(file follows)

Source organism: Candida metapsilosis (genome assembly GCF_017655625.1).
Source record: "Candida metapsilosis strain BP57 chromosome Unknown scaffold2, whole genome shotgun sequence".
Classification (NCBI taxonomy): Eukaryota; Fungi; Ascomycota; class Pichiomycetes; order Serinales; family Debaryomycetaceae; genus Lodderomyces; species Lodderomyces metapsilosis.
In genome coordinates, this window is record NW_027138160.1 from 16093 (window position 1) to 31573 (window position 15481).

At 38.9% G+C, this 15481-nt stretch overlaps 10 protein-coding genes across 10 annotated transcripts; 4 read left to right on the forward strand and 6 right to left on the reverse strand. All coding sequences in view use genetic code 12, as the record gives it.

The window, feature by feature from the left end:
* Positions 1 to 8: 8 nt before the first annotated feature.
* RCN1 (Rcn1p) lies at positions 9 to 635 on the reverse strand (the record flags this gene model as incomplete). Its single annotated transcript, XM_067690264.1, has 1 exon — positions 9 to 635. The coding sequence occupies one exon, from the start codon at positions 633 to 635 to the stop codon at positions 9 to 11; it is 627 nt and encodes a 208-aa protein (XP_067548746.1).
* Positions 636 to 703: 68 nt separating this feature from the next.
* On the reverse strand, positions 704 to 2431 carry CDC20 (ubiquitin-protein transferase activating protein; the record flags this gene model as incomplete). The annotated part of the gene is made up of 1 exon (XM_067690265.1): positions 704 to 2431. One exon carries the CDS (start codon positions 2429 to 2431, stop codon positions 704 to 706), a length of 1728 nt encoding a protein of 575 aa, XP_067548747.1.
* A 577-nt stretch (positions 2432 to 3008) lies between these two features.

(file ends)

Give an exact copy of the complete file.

Source organism: Candida metapsilosis (genome assembly GCF_017655625.1).
Source record: "Candida metapsilosis strain BP57 chromosome Unknown scaffold2, whole genome shotgun sequence".
Classification (NCBI taxonomy): Eukaryota; Fungi; Ascomycota; class Pichiomycetes; order Serinales; family Debaryomycetaceae; genus Lodderomyces; species Lodderomyces metapsilosis.
In genome coordinates, this window is record NW_027138160.1 from 16093 (window position 1) to 31573 (window position 15481).

At 38.9% G+C, this 15481-nt stretch overlaps 10 protein-coding genes across 10 annotated transcripts; 4 read left to right on the forward strand and 6 right to left on the reverse strand. All coding sequences in view use genetic code 12, as the record gives it.

The window, feature by feature from the left end:
* Positions 1 to 8: 8 nt before the first annotated feature.
* RCN1 (Rcn1p) lies at positions 9 to 635 on the reverse strand (the record flags this gene model as incomplete). Its single annotated transcript, XM_067690264.1, has 1 exon — positions 9 to 635. The coding sequence occupies one exon, from the start codon at positions 633 to 635 to the stop codon at positions 9 to 11; it is 627 nt and encodes a 208-aa protein (XP_067548746.1).
* Positions 636 to 703: 68 nt separating this feature from the next.
* On the reverse strand, positions 704 to 2431 carry CDC20 (ubiquitin-protein transferase activating protein; the record flags this gene model as incomplete). The annotated part of the gene is made up of 1 exon (XM_067690265.1): positions 704 to 2431. One exon carries the CDS (start codon positions 2429 to 2431, stop codon positions 704 to 706), a length of 1728 nt encoding a protein of 575 aa, XP_067548747.1.
* A 577-nt stretch (positions 2432 to 3008) lies between these two features.